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Bought some vintage electronics, and the 20 foot data cable bundle smells like mildew very strongly. I need something to seal in that smell and kill the fungi on the insulators, without damaging the not-easily-replaceable wires & cables.

  • Hi alphablender, Welcome to Lifehacks.StackExchange. We hope you enjoy sharing knowledge and experience here. – Stan May 31 '19 at 3:17
  • What material is the jacket? Plastic or cloth? A photo or two would help. – Mike Waters Jul 12 '19 at 13:24
  • @MikeWaters it is plastic, from about 1982. It is the cable to an Autolocator III for an MCI JH24 multitrack tape recorder. – alphablender Sep 11 '19 at 23:53
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I know this is an old Question, but several of the answer aren't good solutions.

Bleach can destroy the insulation. Isopropyl alcohol won't kill the mold. Baking soda may kill the mold as a dry powder, but will still have to be washed off or you'll leave a trail of white dust behind. Even after it's washed off, it might still leave a white residue.

The best way I've found to kill mold while not damaging anything else is to use hydrogen peroxide. Some molds will go into a "hibernation" style cycle when it comes into contact with too much bleach, so it'll survive and eventually come back. Hydrogen peroxide reacts to mold like it does to blood, it bubbles up because the extra oxygen atom is bonding to another oxygen in the organic bits of mold. The reaction ends up being water and gaseous oxygen, plus whatever is left over of the mold, which definitely won't survive.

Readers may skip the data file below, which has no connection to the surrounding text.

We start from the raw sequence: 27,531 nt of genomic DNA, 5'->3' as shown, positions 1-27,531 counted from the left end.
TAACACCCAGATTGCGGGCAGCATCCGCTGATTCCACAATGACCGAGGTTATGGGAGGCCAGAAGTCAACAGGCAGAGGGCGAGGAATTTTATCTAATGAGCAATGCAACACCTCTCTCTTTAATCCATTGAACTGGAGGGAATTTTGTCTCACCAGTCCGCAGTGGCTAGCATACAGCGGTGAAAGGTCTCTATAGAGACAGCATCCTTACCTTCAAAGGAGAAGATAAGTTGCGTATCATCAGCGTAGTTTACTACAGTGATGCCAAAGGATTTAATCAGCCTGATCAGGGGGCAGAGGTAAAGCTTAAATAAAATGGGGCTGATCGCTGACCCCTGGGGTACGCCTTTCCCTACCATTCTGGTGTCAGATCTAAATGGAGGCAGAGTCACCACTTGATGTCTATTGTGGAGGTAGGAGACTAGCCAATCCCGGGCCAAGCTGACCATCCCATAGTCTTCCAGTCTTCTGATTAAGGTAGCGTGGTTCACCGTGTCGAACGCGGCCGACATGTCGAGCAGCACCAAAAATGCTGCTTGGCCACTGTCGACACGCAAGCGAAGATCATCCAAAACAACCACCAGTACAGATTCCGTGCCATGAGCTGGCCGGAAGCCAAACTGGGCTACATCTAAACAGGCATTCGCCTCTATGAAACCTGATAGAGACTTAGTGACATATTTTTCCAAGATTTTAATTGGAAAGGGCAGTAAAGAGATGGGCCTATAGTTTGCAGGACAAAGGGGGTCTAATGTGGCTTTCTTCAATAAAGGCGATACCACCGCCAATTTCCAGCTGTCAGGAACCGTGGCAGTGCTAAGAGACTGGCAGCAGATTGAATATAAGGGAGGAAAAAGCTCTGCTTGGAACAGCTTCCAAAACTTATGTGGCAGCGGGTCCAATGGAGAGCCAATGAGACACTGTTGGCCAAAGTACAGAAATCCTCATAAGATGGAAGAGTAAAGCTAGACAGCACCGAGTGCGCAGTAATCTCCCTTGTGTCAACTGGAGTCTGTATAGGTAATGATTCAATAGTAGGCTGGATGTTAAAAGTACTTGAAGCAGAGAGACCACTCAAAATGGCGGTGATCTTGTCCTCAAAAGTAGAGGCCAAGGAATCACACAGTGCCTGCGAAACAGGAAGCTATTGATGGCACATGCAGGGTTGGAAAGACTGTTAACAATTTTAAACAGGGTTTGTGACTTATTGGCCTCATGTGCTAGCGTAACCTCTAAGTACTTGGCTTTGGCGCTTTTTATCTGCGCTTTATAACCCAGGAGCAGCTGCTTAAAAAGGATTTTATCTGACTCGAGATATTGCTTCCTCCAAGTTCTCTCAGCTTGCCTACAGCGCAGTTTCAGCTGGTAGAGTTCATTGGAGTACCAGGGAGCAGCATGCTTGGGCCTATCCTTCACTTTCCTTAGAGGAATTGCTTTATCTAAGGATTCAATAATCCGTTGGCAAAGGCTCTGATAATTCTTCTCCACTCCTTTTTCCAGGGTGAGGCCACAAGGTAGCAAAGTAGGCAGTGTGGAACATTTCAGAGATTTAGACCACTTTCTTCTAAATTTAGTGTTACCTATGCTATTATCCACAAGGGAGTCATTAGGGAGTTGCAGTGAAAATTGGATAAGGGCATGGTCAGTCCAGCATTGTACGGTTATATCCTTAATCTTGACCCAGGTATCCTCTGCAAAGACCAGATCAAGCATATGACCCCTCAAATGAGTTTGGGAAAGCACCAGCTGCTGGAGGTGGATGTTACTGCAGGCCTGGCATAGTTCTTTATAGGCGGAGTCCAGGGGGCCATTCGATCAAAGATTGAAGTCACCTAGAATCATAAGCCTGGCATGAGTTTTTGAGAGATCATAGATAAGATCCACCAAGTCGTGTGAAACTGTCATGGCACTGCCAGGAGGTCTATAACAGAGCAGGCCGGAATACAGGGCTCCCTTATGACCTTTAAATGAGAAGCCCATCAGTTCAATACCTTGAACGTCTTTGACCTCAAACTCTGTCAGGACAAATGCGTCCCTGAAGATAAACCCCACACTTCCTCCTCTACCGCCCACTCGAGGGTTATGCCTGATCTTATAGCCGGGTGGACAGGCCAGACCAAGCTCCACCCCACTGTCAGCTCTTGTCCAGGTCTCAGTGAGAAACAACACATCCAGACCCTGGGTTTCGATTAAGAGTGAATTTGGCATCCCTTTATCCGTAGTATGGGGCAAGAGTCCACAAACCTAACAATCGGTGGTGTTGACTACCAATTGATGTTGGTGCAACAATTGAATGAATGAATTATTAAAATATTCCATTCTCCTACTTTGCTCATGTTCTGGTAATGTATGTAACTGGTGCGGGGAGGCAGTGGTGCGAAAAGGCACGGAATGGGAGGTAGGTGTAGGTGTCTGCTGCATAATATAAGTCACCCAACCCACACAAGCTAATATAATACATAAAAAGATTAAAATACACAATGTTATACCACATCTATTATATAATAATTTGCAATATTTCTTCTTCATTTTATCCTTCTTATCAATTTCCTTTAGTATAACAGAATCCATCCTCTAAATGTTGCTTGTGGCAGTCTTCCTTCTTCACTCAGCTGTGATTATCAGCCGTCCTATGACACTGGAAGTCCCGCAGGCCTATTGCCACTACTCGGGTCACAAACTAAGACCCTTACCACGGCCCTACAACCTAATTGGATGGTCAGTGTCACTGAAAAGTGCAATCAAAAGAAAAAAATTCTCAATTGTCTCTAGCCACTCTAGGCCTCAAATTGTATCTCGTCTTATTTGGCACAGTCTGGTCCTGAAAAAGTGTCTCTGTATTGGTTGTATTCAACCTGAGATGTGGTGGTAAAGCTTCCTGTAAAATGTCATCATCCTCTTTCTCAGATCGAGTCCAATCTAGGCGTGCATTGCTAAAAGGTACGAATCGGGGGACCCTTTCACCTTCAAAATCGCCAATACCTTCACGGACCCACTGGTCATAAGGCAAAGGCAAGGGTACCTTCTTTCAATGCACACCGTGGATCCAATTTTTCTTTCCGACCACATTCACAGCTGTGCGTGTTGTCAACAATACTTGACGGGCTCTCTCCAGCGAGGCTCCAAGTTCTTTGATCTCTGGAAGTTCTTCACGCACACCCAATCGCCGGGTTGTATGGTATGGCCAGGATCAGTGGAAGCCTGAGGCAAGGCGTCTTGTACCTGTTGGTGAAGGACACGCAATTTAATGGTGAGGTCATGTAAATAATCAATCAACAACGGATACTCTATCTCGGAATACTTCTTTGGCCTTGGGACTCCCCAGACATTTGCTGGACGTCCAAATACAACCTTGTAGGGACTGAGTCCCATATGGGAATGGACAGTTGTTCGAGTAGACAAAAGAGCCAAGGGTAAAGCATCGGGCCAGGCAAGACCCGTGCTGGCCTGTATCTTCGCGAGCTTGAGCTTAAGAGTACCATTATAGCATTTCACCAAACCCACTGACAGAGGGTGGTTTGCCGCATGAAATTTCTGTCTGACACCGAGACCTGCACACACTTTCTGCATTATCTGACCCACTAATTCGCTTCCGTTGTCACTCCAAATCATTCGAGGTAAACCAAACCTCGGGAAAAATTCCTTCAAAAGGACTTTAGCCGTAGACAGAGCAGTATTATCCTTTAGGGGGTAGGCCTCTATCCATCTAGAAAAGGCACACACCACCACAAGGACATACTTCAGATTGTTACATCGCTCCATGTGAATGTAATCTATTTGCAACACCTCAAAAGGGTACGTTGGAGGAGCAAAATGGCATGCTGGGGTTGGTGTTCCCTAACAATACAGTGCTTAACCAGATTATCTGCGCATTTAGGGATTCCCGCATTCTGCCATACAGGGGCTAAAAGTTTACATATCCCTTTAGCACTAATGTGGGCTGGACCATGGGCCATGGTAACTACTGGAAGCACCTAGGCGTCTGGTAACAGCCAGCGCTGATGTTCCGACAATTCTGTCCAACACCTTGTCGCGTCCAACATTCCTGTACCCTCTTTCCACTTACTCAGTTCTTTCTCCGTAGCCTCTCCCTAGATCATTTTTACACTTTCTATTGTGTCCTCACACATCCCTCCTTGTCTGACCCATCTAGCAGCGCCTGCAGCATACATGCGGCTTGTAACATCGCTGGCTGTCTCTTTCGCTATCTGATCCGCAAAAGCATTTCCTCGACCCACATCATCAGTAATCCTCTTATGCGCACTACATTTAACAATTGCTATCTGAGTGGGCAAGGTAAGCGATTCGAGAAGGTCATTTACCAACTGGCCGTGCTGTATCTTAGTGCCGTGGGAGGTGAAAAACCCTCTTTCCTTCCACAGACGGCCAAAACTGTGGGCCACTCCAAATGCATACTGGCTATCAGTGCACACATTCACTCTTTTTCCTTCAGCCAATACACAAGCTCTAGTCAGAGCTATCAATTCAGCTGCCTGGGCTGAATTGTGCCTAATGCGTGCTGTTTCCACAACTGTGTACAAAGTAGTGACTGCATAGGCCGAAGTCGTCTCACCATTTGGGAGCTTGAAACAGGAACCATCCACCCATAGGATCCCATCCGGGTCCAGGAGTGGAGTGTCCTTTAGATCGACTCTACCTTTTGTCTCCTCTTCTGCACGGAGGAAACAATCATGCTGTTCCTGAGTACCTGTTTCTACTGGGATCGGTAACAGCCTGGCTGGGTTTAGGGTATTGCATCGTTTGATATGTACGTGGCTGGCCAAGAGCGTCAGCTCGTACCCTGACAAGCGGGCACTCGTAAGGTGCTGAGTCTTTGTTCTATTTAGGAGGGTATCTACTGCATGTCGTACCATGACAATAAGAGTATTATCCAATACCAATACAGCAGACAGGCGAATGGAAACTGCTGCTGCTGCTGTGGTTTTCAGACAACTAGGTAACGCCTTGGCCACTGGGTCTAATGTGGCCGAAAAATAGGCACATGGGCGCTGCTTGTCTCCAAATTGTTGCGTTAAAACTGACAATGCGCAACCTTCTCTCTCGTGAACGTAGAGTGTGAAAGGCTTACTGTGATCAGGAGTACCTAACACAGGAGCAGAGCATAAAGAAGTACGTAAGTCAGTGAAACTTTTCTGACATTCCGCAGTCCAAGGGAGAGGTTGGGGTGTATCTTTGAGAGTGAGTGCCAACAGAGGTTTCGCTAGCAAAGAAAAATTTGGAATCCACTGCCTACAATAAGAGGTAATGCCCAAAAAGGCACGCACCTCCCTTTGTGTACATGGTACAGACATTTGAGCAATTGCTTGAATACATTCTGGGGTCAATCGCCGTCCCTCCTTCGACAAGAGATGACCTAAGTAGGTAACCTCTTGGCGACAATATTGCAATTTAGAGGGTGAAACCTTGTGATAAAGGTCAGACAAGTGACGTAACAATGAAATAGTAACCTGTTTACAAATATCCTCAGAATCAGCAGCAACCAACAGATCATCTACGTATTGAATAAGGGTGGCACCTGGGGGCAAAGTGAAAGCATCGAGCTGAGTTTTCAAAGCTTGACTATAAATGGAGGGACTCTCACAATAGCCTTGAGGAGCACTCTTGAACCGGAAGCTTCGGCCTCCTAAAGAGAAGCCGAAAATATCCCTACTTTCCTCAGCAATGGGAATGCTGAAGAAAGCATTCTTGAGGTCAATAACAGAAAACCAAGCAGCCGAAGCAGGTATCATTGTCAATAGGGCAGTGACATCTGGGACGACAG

Put enough H2O2 on so that it bubbles, and when it stops bubbling, add more until it no longer bubbles with the new application. If the cable isn't brittle, you can try scrubbing off any obvious mold spots. Then you can rinse it down with regular water and dry it off. Since the smell is due to the spores, you shouldn't have any more bad aromas.

https://www.maids.com/cleaning-hacks/3-non-toxic-ways-clean-mold-natural-cleaners/

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Baking soda is quite good at removing odors. "Mix" the cable with baking soda, put everything in a sealed bag. Excess soda will not hurt, add more to the bag.

Occasionally mildly shake the bag with the cable, to allow "fresh" soda to work on the cable.

Note: it might work better if you prepare a very concentrated baking soda solution (with water). However, the water may infiltrate internally (the cables being old) and as a result do more damage than help.


I used that trick with winter boots, even without the bag. All odors disappeared quickly (less than a few days).


Alternative solution

If removing the odor from the cable does not work, you may want to remove the cable entirely, and replace it. You might even be able to find a similar cable, to keep the vintage look of the thingy.

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Try a dilute solution of chlorine bleach in water.

When we first bought our house, there was black mold about 18" up from the floor on the drywall in the basement. I sprayed that with a 10% solution of Clorox®. In little time the black disappeared, and so did the moldy odor.

Remember to use rubber gloves, keep it away from the contacts, and clean it off thoroughly afterwards.

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If it is gooey and sticky, you can use an alcohol based product to clean and remove all the dirt on the wires. Acetone is abrasive, so I use isopropyl alcohol (IPA) instead. It cleans surfaces very well and is not abrasive or discoloring, I think it will also get rid of the smells.